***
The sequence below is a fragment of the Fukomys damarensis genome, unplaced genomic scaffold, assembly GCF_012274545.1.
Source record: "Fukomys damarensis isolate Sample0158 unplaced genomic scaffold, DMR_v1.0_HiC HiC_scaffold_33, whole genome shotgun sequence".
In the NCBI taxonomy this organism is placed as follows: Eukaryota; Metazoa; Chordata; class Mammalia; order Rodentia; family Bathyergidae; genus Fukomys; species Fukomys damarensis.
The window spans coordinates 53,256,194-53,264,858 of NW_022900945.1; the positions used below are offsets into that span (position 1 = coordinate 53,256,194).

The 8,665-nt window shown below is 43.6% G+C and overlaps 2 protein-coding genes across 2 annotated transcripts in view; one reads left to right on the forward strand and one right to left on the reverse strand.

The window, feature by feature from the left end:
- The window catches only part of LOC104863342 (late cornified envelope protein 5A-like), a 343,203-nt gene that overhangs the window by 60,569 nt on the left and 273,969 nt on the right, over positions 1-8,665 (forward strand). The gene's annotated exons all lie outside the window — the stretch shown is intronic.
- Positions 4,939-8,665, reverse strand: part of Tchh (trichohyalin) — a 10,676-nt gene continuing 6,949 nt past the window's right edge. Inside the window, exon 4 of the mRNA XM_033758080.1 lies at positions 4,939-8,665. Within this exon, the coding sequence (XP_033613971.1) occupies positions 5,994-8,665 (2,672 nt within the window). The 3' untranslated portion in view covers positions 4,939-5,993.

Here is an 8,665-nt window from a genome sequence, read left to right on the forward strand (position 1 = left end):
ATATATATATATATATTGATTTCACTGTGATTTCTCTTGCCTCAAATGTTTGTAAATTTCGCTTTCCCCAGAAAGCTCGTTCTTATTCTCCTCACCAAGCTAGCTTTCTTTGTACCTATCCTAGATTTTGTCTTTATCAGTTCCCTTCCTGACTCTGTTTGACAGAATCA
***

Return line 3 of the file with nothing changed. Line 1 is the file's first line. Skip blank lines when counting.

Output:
In the NCBI taxonomy this organism is placed as follows: Eukaryota; Metazoa; Chordata; class Mammalia; order Rodentia; family Bathyergidae; genus Fukomys; species Fukomys damarensis.